Third Country Arms Transfers. Iran has shown an inclination to transfer some of its older US equipment acquired under MAP and the FMS to third countries without obtaining US consent in advance. The transfer question could become a greater problem for US–GOI relations in the years ahead. The Shah has already shown a propensity to support selected friends and allies in the area with equipment and supplies from his own inventories and pressures are likely to increase for such [Page 429] transfers, especially as some of his equipment is replaced by newer items. This, of course, would impact on our arms supply policies, in both the Middle East and South Asia. (As a matter of current interest, the GOI has just requested US views concerning a large scale transfer of US-supplied weapons and equipment to Pakistan.)

Congressional/Public Attitudes. Criticism is increasing in Congress and the public that the USG is fueling a destabilizing arms race in the Gulf. This criticism stems in part from concern that there are considerable prospects for instability within the area, that we don’t know what kind of governments we can count on for the future or whether they will be well disposed toward the US.

Differing Perceptions Between the US and Iran. Despite the basic foundation of good relationships, there are prospects that US-Iranian relations will become more difficult in the years ahead for a variety of reasons as reflected in NIE 34–1–75 of 9 May 19753—pressures for various arms the US may not wish to release, the Shah’s interest in the removal of both the US and Soviet military presence from the Persian Gulf and Indian Ocean areas, Gulf Arab doubts concerning Tehran’s ultimate intentions plus possible overt rivalries which would pose difficult choices for the US, and the Shah’s role in OPEC, among others. The issue of oil prices obviously is one in which US interests and the Shah’s perceptions of his interests could easily collide, and soon. The question of nuclear safeguards for the reactors he seeks is also likely to be troublesome.

US Policy Options

Given the apparent divergence of US policies and Iranian behavior, we need to consider what actions, if any, we should take to lessen possible adverse consequences to ourselves. We have essentially three options: (a) to continue the present policy; (b) to seek to restore an overall balance in US-Iranian relations; or (c) to follow a damage-limiting strategy aimed not so much at restoring the past balance as at limiting the extent of future damage by limiting our involvement and restricting somewhat our new commitments to Iran.4

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From a DOD standpoint, at least, the prospect of future difficulties with and uncertainties in the Persian Gulf area suggests the need for an early review of US defense and security interests in Iran and the Persian Gulf area.

As a related matter, US policy concerning the supply of arms and related goods and services to Iran should be reevaluated to determine whether basic changes in orientation and implementation are desirable. It would appear important that we consider whether and to what extent the changes in our relationship with Iran are irreversible and what future policies we should follow—especially in the area of military sales and support, which is central to our relationship.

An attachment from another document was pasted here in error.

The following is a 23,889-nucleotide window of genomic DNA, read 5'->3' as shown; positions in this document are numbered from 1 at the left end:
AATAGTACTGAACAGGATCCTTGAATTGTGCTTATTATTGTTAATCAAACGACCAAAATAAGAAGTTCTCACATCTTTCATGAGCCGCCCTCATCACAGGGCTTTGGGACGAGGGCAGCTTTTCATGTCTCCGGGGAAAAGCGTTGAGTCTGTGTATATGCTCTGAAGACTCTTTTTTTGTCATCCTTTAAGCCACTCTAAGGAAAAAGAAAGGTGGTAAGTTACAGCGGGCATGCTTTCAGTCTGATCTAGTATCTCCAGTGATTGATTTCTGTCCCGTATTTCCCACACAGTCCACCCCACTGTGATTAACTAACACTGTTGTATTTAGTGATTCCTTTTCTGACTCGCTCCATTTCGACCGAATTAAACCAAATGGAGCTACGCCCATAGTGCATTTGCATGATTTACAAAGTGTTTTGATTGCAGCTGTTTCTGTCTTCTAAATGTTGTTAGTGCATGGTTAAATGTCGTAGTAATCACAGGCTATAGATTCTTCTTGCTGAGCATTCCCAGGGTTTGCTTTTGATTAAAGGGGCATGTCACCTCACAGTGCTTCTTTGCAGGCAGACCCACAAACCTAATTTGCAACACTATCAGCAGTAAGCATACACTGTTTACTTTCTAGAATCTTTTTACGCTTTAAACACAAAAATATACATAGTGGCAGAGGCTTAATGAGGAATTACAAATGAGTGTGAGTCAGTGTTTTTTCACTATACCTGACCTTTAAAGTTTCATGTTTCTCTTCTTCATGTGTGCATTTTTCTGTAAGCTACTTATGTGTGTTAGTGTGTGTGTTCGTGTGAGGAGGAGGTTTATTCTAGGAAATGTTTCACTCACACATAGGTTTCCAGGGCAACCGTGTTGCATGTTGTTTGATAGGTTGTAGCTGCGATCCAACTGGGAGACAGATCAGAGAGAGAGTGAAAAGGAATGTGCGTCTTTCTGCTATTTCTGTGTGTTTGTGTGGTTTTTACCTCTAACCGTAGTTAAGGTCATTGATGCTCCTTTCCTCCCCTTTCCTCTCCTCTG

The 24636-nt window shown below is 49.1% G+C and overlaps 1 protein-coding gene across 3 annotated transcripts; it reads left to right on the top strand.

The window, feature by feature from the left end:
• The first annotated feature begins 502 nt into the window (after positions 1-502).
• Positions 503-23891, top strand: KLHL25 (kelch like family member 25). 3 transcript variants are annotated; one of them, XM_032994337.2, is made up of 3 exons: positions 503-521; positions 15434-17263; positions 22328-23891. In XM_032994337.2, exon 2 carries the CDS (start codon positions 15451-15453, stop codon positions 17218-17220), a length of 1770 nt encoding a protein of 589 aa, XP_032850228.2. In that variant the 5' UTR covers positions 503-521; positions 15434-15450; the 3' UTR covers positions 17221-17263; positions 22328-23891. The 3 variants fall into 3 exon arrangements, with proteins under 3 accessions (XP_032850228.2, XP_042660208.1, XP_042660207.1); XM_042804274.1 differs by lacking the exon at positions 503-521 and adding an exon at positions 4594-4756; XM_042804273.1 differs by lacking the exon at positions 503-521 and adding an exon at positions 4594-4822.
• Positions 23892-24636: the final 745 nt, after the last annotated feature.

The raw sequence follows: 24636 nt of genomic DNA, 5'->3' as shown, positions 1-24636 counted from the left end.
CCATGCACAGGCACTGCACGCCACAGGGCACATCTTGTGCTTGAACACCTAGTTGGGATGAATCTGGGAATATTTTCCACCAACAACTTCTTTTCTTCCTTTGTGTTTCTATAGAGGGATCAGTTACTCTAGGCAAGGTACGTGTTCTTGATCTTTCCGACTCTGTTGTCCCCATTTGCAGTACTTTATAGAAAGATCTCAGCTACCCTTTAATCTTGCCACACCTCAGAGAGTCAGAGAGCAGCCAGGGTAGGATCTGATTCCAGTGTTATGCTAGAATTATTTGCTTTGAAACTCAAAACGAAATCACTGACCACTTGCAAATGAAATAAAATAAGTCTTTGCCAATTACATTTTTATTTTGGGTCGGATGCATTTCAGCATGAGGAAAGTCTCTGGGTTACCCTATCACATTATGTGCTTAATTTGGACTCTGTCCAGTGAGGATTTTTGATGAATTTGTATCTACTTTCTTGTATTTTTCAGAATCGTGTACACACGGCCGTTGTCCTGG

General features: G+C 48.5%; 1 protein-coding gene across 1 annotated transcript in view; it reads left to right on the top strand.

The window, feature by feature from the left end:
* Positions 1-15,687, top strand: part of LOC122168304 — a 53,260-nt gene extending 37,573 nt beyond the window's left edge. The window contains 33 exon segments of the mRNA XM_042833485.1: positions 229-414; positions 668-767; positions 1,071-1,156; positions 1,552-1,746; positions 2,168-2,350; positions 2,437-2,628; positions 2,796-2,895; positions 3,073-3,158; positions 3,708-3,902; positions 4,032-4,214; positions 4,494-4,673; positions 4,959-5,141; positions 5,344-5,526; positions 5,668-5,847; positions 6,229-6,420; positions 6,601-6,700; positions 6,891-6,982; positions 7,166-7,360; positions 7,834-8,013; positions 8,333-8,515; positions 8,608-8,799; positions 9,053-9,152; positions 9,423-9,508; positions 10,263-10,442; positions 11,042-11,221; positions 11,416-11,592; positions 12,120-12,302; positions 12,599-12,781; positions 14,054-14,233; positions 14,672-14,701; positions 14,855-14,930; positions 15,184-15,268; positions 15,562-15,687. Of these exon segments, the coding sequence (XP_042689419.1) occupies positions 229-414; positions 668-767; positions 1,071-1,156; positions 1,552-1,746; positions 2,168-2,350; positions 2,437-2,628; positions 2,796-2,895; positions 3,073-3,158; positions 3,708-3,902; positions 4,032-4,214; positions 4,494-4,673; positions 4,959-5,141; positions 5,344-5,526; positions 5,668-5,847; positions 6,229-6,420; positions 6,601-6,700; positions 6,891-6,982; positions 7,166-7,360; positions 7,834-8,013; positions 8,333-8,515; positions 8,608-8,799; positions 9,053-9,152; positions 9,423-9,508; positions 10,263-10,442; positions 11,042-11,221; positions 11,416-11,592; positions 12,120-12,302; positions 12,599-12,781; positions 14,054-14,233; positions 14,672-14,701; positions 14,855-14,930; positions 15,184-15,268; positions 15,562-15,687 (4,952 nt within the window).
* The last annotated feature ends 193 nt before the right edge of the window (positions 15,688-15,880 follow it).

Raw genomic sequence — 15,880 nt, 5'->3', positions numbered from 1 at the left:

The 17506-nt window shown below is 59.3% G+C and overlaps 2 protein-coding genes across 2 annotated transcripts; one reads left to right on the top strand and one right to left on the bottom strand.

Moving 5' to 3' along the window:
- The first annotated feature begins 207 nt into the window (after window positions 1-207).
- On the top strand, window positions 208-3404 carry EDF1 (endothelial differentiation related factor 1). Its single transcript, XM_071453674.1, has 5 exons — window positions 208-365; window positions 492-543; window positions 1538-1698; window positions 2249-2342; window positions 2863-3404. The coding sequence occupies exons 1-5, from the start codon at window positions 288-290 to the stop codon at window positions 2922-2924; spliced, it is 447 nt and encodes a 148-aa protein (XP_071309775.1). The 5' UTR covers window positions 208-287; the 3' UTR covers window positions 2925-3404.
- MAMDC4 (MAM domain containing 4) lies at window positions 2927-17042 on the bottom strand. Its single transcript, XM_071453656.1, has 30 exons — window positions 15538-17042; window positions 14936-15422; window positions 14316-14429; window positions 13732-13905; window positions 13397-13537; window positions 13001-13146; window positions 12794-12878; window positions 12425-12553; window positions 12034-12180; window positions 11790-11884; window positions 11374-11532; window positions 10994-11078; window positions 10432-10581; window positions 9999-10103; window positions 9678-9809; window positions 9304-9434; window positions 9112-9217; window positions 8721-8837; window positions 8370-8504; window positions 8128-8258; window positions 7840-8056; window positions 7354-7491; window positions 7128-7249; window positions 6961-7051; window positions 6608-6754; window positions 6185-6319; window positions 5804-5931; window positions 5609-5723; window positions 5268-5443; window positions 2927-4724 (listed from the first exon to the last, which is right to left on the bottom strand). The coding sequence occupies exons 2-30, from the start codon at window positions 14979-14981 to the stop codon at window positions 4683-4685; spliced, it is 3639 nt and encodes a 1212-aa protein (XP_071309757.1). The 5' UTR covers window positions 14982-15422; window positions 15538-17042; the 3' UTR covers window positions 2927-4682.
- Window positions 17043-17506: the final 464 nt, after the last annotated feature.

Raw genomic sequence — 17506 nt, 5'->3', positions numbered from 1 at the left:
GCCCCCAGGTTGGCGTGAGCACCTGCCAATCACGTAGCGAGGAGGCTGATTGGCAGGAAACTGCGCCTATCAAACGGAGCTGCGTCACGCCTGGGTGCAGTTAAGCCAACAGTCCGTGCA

That you direct the National Security Council mechanism to initiate such a review covering two time periods—the next five years and the next ten years.

I would be glad to discuss with matter with you personally.

James R. Schlesinger5
  1. Source: Washington National Records Center, OSD Files: FRC 330–78–0058, Box 66, Iran 091.3, 1975. Secret. An attached note indicates that the memorandum was one of two that Schlesinger personally handed to Ford in a meeting on September 2. During the meeting, Schlesinger told Ford: “Iran has an almost limitless appetite and has so much on its plate they can’t digest it. We have tried to slow them, but we have given in when the Shah really wanted it. Our problem is that we are building up our American population in Iran—it’s now about 100,000—which could be a problem. It could provoke anti-Americanism and terrorism. If the political situation turned sour it could leave us very vulnerable. I think we need a thorough review of our short-term and long-term policy toward Iran.” (Ford Library, National Security Adviser, Memoranda of Conversations, Box 15) The other memorandum was not identified.
  2. NSDM 92, November 7, 1970, is printed in Foreign Relations, 1969–1976, Volume XXIV, Middle East Region and Arabian Peninsula, 1969–1972; Jordan, September 1970, Document 91.
  3. Document 121.
  4. An October 1974 OASD/ISA paper on Iran similarly urged a policy review: “Against those who live by the ‘all or nothing at all’ and ‘don’t rock the boat’ theses, we need to inquire as to exactly what end we are risking over-identification with the Shah and over-extension of the DOD relationship. Has our accumulated leverage deterred the Shah from leading the pack on oil price increases and thereby knowingly eviscerating the monetary systems of the industrialized world? When are we to cash our check of accumulated leverage? Or are we to conclude that U.S. military sales alone are sufficient justification?” Clements commented: “Who says it is ‘over.’ Did not join oil embargo. Did supply Israel.” The paper did not go forward. (Washington National Records Center, OSD Files: FRC 330–84–0054, Box 1, “Memos on Substance of Iranian Programs”)
  5. Printed from a copy with this stamped signature and an indication that Schlesinger signed the original given to President Ford.